Tuesday, December 31, 2013

Personal Time Management - A New Year's Resolution

 As we embark upon another year, I recalled a worship I offered last year to a group of fellow clergy. I thought it might be helpful for those whose New Year's Resolutions include better time management. With some minor alterations under "Professional", this might be a blessing for you this New Year, by God's grace. The last section is designed for clergy, but a a fine reminder for anyone who is in a position of guiding others, such as psychologist and counselors etc. Happy New Year.

I.                   Prayer at the center of life – Reference to a life of prayer both in the Old Testament and the New Testament should make clear that our life must center on prayer. Prayer must become not just a private event when we feel the call to prayer, but should be incorporated into our daily schedule as a “Non-Negotiable” appointment.

II.                Priorities – We must learn to set and balance our priorities before we can begin to manage our time and appointment books. These are in four categories:

A.                Personal – examples include: prayer, exercise, prayer, study, retreat, sleep, eat, etc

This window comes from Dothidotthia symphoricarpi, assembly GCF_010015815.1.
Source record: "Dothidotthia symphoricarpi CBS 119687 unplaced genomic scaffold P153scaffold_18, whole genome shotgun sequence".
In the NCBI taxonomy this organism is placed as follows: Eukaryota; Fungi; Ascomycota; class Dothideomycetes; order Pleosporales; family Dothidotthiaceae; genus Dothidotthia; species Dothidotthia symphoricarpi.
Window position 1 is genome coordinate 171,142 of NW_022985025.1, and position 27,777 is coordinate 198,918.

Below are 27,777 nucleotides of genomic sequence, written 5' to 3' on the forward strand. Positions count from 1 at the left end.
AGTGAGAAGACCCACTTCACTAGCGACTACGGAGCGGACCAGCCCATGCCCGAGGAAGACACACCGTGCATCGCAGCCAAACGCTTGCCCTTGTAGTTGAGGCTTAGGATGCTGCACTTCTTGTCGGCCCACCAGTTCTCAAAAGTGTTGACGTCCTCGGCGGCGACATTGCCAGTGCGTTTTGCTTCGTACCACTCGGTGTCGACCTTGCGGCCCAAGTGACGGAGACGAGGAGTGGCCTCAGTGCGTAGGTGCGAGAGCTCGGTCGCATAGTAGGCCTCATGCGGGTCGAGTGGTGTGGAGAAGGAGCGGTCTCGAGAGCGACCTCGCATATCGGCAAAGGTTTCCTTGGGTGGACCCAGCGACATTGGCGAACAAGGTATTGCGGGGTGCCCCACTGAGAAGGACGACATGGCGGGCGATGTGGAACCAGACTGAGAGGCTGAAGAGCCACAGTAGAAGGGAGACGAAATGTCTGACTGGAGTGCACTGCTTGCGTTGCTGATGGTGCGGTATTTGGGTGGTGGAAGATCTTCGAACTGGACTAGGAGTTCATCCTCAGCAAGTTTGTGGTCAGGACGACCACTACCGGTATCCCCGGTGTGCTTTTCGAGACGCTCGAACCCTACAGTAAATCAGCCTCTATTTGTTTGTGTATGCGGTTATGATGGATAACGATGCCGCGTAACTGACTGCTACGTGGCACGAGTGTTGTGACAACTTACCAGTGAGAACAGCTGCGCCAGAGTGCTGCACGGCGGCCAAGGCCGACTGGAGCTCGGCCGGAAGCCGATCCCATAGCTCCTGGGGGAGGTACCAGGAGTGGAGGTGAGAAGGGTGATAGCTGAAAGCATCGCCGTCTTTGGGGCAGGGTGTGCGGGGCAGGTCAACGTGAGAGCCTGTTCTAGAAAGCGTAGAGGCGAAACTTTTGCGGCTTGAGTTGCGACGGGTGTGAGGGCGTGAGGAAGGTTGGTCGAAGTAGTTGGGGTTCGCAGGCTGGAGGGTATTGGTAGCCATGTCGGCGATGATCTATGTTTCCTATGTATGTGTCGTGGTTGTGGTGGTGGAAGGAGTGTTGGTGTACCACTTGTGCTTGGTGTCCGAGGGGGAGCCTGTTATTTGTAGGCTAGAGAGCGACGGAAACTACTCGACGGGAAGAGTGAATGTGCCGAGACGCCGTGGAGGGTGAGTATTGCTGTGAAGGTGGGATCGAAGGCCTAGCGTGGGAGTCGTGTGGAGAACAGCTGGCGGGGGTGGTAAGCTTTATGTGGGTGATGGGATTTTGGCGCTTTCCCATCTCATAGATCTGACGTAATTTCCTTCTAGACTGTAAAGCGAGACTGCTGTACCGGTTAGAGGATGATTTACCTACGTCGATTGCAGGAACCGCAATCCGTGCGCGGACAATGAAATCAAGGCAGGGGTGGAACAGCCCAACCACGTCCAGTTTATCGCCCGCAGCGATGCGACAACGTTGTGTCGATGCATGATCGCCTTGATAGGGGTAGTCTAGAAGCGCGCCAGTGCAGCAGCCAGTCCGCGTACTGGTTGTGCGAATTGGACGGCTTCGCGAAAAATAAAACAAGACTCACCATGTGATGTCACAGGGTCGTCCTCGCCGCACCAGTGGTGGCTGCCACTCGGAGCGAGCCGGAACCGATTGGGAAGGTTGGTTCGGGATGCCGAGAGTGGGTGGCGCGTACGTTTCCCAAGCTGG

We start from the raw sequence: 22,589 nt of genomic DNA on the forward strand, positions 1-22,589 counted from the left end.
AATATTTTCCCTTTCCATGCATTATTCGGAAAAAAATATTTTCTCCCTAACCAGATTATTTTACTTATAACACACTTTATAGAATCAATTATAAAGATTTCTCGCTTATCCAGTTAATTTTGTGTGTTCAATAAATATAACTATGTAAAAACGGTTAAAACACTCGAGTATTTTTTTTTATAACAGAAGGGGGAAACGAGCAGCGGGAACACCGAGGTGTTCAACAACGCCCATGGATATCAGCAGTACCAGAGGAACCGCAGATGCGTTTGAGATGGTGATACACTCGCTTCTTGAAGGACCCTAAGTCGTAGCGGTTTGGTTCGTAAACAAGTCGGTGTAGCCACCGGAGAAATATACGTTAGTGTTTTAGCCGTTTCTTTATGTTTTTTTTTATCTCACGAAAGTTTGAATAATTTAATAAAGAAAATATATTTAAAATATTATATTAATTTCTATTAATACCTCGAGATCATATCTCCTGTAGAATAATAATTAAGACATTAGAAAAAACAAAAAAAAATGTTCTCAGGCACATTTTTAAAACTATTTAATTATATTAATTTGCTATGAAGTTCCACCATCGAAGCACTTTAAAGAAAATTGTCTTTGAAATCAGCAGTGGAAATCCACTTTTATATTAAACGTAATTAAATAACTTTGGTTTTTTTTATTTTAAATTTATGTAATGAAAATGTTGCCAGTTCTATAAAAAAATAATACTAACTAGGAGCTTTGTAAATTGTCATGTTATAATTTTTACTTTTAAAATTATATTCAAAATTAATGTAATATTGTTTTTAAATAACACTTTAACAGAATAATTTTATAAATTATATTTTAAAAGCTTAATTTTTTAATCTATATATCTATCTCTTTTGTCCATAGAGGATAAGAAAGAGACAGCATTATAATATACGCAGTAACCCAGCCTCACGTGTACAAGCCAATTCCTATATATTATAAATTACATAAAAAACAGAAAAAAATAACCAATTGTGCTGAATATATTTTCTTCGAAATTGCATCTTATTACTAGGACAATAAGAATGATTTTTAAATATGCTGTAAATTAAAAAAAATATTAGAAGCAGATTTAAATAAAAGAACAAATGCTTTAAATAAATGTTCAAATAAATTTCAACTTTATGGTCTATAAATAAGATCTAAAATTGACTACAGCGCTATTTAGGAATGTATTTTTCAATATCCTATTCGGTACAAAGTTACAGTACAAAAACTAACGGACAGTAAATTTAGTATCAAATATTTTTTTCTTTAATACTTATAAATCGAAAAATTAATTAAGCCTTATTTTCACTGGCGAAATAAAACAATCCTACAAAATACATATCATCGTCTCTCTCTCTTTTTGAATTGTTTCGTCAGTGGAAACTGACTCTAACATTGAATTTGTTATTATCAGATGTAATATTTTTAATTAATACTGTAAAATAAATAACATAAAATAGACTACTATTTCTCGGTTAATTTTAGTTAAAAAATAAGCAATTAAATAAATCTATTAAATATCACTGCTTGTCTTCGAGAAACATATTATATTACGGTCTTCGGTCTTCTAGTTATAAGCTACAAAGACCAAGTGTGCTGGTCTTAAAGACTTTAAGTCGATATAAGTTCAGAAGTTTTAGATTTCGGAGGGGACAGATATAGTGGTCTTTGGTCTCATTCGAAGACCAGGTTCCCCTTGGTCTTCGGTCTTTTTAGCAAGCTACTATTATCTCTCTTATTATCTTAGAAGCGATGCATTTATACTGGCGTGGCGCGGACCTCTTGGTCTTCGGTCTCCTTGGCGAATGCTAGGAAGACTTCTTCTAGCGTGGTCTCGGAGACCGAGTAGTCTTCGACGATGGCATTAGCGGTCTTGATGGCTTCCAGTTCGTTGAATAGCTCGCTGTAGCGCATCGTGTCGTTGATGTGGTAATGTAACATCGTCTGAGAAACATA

B.                 Family – examples include: mealtime, fun time, date nights, homework time, bed time with the kids, etc
C.                 Professional – examples include: meetings, classes, study, development, pastoral, etc
D.                Friends – examples include: birthdays, anniversaries, class reunions, etc

III.             Art of Creating (and maintaining) my schedule

A.                Materials – day timer, outlook, smart phone, etc
B.                 Establish basic patterns for regular events per week or month
C.                 Work the Schedule – once you have created a “standard” weekly schedule you can react as unexpected events such as funerals and hospital calls occur. You will often be called upon to amend your schedule for an emergency, but with a well made schedule you will be able to identify what has to be shuffled around rather than ignored.
1.                  Personal and Family – determine “non-negotiables” ie: home for dinner, story time with the kids, etc
2.                  Professional – determine “non-negotiables” ie: Sunday worship schedule, bible studies, classes, etc
3.                  Family and Personal – locate “random” events – ie: school programs, date nights, etc.
4.                  Professional – locate “random” events – ie: sermon prep, letter writing, blogging, etc.

IV.             Difference between working and being “on-call” 24 hours – Just because we (especially clergy) might be “on-call” that doesn’t mean we should be always working. It is imperative that we take time EVERY DAY with our families and spend days on excursions, etc. This is especially important for clergy who might be counseling young families. How can we advise real estate agents to go home for dinner with their family if we don’t? It lends to integrity, but it also honors God.

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